A Yukon prospector, and a local contractor, will each pay $1,200 for building a 17-kilometre trail without permits.
The fines were delivered in Yukon Territorial Court on Wednesday.
Prospector Nicolai Goeppel pleaded guilty to three charges under Yukon land use regulations. The trail was built last summer near McGregor Creek, about 45 kilometres north of Carmacks.
H. Coyne and Sons, the excavating contractor that did the work, also pleaded guilty to three charges under territorial land use regulations.
The government says the trail is about 3.5 metres wide and leads to a remote prospecting lease that was still pending approval. Most of the trail was cut through Crown land.
"This is one of the worst offences Yukon has seen in terms of contraventions of land use in recent years," said Crown prosecutor Megan Seiling.
Judge Peter Chilsolm said the trail "far exceeded the area where Mr.Goeppel had staked," but acknowledged that Goeppel had shown remorse by contacting the Little Salmon/Carmacks First Nation to apologize, and had cooperated with law enforcement.
The trail was never subject to an environmental assessment before being built and was discovered by a local trapper.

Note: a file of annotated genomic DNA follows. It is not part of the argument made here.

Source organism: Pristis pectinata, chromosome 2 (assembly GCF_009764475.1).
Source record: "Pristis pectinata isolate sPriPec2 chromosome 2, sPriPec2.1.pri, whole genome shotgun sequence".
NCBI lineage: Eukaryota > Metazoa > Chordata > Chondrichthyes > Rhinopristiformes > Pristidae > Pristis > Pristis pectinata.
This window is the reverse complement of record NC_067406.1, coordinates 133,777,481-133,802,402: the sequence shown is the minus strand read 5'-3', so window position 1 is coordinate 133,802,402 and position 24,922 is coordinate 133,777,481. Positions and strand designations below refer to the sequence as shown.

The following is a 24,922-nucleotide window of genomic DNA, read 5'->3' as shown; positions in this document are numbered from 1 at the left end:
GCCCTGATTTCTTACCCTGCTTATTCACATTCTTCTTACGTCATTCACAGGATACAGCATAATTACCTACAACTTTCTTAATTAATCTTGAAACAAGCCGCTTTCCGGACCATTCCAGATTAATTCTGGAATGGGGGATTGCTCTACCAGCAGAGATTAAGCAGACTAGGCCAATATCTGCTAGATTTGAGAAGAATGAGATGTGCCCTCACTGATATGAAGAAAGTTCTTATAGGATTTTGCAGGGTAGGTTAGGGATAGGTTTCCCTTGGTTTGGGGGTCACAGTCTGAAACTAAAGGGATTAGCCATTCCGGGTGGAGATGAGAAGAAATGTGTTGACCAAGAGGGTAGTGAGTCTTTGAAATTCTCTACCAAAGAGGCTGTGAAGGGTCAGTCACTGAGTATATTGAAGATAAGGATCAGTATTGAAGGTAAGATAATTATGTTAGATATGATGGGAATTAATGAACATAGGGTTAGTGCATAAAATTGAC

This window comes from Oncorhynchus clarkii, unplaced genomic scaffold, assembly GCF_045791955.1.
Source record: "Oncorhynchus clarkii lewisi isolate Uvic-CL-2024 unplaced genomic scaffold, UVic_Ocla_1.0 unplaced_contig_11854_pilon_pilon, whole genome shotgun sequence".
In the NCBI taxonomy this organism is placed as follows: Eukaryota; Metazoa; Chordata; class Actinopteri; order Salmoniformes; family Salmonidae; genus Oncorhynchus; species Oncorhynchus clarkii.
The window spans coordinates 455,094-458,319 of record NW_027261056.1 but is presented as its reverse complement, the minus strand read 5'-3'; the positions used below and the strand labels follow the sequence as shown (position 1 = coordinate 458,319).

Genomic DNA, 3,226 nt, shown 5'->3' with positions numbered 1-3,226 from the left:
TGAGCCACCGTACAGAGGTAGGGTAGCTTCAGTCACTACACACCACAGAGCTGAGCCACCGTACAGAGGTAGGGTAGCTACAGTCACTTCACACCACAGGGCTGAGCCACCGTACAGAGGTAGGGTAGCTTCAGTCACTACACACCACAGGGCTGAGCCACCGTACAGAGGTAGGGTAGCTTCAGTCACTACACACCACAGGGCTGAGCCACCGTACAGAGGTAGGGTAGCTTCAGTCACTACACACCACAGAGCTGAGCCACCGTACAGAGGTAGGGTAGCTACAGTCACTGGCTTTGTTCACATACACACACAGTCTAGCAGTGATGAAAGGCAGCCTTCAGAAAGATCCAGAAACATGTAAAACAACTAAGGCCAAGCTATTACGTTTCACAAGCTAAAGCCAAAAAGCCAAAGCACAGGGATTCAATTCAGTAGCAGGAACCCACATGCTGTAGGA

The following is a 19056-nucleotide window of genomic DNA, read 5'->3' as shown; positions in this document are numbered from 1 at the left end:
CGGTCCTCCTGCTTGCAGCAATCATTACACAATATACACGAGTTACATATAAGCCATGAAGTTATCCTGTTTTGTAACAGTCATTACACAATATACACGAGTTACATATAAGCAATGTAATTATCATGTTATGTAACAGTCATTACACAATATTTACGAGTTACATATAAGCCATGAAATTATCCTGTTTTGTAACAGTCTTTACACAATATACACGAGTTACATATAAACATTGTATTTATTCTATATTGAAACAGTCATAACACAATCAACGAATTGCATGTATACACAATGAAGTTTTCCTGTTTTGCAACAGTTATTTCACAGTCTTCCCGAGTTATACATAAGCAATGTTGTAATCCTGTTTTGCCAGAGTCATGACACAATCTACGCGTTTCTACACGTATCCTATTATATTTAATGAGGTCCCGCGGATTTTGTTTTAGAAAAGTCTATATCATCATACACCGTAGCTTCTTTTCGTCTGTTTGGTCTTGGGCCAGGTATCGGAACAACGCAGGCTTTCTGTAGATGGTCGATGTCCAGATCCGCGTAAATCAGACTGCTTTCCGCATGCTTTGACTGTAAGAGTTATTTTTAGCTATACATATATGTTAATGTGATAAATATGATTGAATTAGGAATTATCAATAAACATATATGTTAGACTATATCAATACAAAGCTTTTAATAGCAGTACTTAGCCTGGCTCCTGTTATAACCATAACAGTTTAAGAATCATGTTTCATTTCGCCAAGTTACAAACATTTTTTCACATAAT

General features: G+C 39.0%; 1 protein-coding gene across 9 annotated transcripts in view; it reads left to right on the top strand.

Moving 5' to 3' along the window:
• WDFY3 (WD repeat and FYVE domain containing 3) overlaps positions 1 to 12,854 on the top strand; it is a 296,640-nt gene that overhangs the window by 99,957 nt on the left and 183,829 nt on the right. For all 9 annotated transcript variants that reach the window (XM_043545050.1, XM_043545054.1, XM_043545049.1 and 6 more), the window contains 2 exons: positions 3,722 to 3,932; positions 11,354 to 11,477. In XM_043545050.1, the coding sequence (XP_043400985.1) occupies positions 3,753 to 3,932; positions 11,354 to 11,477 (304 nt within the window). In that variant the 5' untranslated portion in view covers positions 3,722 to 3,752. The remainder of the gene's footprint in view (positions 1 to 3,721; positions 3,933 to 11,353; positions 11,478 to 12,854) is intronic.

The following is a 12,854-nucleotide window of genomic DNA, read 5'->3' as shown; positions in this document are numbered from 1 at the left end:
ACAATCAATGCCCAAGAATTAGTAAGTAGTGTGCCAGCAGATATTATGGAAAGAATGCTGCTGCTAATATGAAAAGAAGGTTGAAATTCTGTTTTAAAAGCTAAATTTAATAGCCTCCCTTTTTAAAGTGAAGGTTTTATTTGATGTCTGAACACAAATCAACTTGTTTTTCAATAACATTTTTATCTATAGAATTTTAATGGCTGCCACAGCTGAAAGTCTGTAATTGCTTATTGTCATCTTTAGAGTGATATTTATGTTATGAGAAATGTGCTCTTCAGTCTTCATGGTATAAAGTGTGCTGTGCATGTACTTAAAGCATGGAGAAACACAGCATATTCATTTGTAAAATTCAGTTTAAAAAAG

Defence blames 'lack of clarity' and government delays
Goeppel's lawyer, Richard Fowler, argued the case was due to a "lack of clarity," and not a disregard for rules.
Fowler described a mining culture in Yukon where miners sometimes start work based on informal promises.
"Work was encouraged to begin before permits were issued, because of delays in issuing permits. That's because the work season is short," he said.
He told the judge that work was done based on informal assurance from the region's mining recorder.
"This is not an individual who just blindly went and built a road. He was in frequent contact with the mining recorder. Mr. Goeppel believed what he was doing was OK," Fowler said.
Crown prosecutors had argued for the maximum allowable fine under territorial land use regulations, which would have been $1,500 ($500 each, for the three charges), but Fowler argued that would have been excessive.
Environmental damage, First Nation says
The Little Salmon/Carmacks First Nation had complained that the trail interfered with a trapline, and caused environmental damage.
On Wednesday, the Crown sought to have a Natural Resources Officer testify to describe environmental damage, but the court denied the request.
The lawyer for H. Coyne and Sons, meanwhile, argued that the company did the work in good faith, believing permits had been granted to Goeppel.
But the judge found the company had an obligation to "verify the work was lawful."
Goeppel and the company will each pay a $180 victim surcharge as well.
Goeppel declined comment exiting the courtroom.